Why (some of us) love fiction and feel like it is more powerful than real life at times. The Neuroscience of Your Brain on Fiction – NYTimes.com.
In honor of Samhain, an excerpt from story I wrote for Newport Review… The central character was my roommate for a time, until she moved on.
A Person Unknown
I sit by my window as darkness falls this Samhain season and I shuffle the cards, scanning the horizon for storm clouds. My only company is the person unknown. She is frighteningly beautiful, more than an ordinary possession. She wears a face of power and dignity, the face of the goddess Durga, the face of truth. Her jaw is sharp and classic. She is S-curves from head to toe–one of god’s perfect designs. A bare tree, a dragonfly, a river delta–what is left when all is lost. A person not in time, but in eternity.
She was imported and sold in the bone trade. I know nothing about her, except that she was female, small, and poor, and the poor have to sell their labor, their hair, their bodies. I often wonder who she was, but her inscrutable grin reveals nothing.
For the rest of the story of the Person Unknown, go to Newport Review, here.
Friend Kathryn has a story that will make you afraid to open your closet, or walk past it, or live in the same house where the closet is, or look in the rearview mirror as you drive desperately away from the house…
I had dinner last week with my friends Kathyn and Mary. They are both writers, and Kathryn is the editor of the Newport Review.
Kathryn and Mary proposed a game of Bananagrams, a game kind of like scrabble at which they totally whipped me. Then they proposed a writing exercise where we would write a short story using the words from our Banangrams tiles.
You know, it’s way easier to write creative fiction when you have some prompt words and encouraging company. Creative people are praise junkies, mostly. I’ll bet even Emily Dickinson wouldn’t have minded hearing from someone that she wrote real good.
Today I visited my Dad, and he was clearing out his workshop of things he had collected and never got around to using. He’s a retired commercial artist and has an eye for good stuff. He had saved some thin aluminum sheets that were used in a printing process that has been outmoded by the laser printer. This is exactly what I had been looking for.
There’s kind of an art fad of painting on metal, and I’ve been begging used olive oil containers from the Liberty Elm Diner and cutting them up to get square sheets of aluminum. It’s difficult and greasy. The printing aluminum is thinner and flat and clean. It will invite a different kind of expression.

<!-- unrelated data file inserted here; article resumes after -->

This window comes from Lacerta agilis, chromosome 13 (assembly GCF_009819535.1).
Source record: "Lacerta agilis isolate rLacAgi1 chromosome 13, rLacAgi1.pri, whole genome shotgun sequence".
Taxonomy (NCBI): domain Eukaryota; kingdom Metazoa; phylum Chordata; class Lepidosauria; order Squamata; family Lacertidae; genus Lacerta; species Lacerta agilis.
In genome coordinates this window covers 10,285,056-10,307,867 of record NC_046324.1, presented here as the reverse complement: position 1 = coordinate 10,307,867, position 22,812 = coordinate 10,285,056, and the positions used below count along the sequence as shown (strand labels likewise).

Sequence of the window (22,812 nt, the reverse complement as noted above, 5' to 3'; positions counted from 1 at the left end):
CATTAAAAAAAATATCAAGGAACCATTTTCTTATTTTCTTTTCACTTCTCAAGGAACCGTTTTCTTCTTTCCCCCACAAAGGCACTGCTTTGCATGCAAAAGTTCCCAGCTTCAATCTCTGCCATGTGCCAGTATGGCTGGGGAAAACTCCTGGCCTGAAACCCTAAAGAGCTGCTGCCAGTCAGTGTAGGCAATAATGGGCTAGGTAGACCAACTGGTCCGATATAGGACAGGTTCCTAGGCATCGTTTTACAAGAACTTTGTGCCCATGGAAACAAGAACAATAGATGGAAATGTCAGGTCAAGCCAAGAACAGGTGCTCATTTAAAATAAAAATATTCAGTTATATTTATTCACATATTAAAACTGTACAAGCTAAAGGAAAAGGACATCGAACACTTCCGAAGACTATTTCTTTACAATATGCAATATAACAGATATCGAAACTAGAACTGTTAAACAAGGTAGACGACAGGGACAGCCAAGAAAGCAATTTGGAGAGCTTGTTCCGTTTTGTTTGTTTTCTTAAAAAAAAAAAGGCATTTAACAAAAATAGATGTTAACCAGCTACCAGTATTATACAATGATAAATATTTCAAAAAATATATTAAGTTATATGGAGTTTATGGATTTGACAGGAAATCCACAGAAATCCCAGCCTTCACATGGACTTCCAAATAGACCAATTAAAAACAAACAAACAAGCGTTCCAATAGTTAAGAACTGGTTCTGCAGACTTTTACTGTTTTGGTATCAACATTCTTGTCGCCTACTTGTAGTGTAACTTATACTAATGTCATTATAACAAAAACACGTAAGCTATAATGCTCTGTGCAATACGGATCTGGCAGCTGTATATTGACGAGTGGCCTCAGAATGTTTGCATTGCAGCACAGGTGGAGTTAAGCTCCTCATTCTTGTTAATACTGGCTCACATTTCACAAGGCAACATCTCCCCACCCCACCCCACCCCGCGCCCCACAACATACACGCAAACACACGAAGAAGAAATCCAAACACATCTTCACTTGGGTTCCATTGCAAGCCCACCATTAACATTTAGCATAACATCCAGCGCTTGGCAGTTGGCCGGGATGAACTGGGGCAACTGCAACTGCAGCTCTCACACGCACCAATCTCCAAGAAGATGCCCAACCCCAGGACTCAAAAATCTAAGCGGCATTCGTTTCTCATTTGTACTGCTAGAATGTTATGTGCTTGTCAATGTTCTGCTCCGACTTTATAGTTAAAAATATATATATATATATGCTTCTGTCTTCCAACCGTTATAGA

But speaking of finding stories in random words and mystery in found things, I read the Obits in the ProJo today.
As of a couple of years ago, you will die unrecorded if you do not fork up some serious money to Belo Corp. to have your obit published. For over a hundred years, such passings were considered part of the news. But now they charge.
Anyway, the words I quote were written by people who cared and were able to share them in print–
MARY IDA HOLDEN, AGE 83
She was born in North Carolina, the last survivor of ten children–
“She was a quiet and peaceful person that was devoted to keeping the family together. Her outward appearance did not reflect her true inner strength, which we will always remember.”
Mary Ida Holden ended her life in Charlesgate Nursing Home. It is so true that the person at end of life has a history their caretakers will never know. We hope that goodness and quiet heroism will not be forgotten.
CHRISTINE M. (CHRISSY) SLOAN AGE 42
She worked in administrative jobs for several years but also was an Emergency Medical Technician and a Certified Nursing Assistant. She could have taken care of elderly women like Ida Holden.
“Chrissy was always there to provide for all living things, especially the disadvantaged, the lost, and the innocent.”
So much to write about in the real lives of real people. Why make stuff up?
[Seeing that Reverend Wright has emerged for more media time, I’d like to run this post again. The Good Lord spoke in parables, and so does Ninjanurse, when she manages not to forget the point halfway through]
It was a lovely day for a wedding at the Full Word of God Church, the church that takes the Bible literally. The bride and groom were both pure and uncompromised. Both home-schooled, and graduated with honors from Bible College. He was already making a good living selling Amway, and she looked forward to being a full-time Christian mother.